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Comey says he’ll move to New Zealand if Trump is re-elected. Americans have extradition questions.

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Fired FBI director James Comey implied Saturday during an appearance at Politicon 2019 that if President Donald Trump is reelected he will move to New Zealand.

While such a move would be a blow to the DC deep state, Americans may have cause to feel a little safer about its institutions of government.

Comey was being interviewed by MSNBC’s Nicole Wallace — this being instructive of the relationship the disgraced former bureau director has with the media — Saturday at the Music City Center in Nashville, Tenn., when Wallace cited a New York Times piece on Comey to ask about the end of the Trump presidency.

“I am optimistic that even if there is not an impeachment proceeding and a removal from office, whether or not that happens, the American people are going to pass judgment on what kind of country we want to be,” Comey said.

“But we have something in common… We have a set of values that are at the core of this country that hold this place together,” he added, before going on to talk about the “glue” that holds America together — this being common values, although if you speak to a Democrat and a Republican you get two distinct interpretations of those values.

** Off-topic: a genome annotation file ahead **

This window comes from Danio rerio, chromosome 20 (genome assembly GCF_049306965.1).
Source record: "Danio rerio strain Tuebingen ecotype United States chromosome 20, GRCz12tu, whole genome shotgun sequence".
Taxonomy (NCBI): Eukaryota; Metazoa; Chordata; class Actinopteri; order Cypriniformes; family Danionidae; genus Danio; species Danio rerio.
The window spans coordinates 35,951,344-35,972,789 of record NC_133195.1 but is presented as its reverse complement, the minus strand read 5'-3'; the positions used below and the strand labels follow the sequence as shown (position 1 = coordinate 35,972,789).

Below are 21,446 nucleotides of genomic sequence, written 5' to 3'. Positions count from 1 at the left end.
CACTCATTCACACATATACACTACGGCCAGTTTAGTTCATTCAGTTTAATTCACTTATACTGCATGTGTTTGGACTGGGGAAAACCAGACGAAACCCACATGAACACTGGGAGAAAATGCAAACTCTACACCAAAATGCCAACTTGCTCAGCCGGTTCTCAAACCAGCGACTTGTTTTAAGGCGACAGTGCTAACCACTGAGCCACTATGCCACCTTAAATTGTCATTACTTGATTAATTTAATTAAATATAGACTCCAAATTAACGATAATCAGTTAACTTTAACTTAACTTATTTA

“And I think the American people are alert to the threat that is above our policy disagreements, which are important,” Comey said. “Guns are an incredibly important issue. Immigration, abortion, taxes are really important. But above that is something that we have in common, that’s non-negotiable: our leaders must reflect the glue that holds us together. They can’t be people who lie all the time. They just can’t. I hope people see that’s true whether they are Republicans or Democrats.”

Of course, he’s talking about the man who fired him and while he didn’t say Trump’s name, Wallace took care to drive that point home.

“What if he wins again? Will you still believe that?” she asked, speaking of President Trump.

“From my new home in New Zealand, I will — I still will believe in America,” Comey deadpanned.

Wallace was thoroughly entertained, letting out a loud Hillary-esque chuckle.

In the interview, the disgraced former FBI director who essentially set the effort in motion said he supported the Trump impeachment inquisition.

“The House has no choice but to pursue an impeachment inquiry,” he said. “All I know about the facts are coming from news accounts.”

It goes without saying that the bureau under Comey launched the investigation of the Trump campaign, which would then be taken over by special counsel Robert Mueller — Comey signed and approved three of the four FISA warrant applications that let the FBI spy on the campaign.

In the eyes of some Republican lawmakers, Comey tried to set Trump up at a Jan. 6, 2017 defensive briefing.

Comey was joined by former CIA director John Brennan, former NSA Director Mike Rogers, and former Director of National Intelligence James Clapper and he planned “to spring a scandalous allegation on President-elect Trump [and] quickly record his reaction,” the Washington Examiner reported.

This being a reference to the salacious, unverified Steele dossier, with the Examiner reporting that Comey was out to get “information of value” from Trump in a one-on-one meeting that occurred after the others left the room — the newspaper described this effort as an “ambush.”

Skeptics on social media had their own thoughts on Comey moving to New Zealand, to include former Trump aide Sebastian Gorka.

Here’s a quick sampling from Twitter:


Tom Tillison


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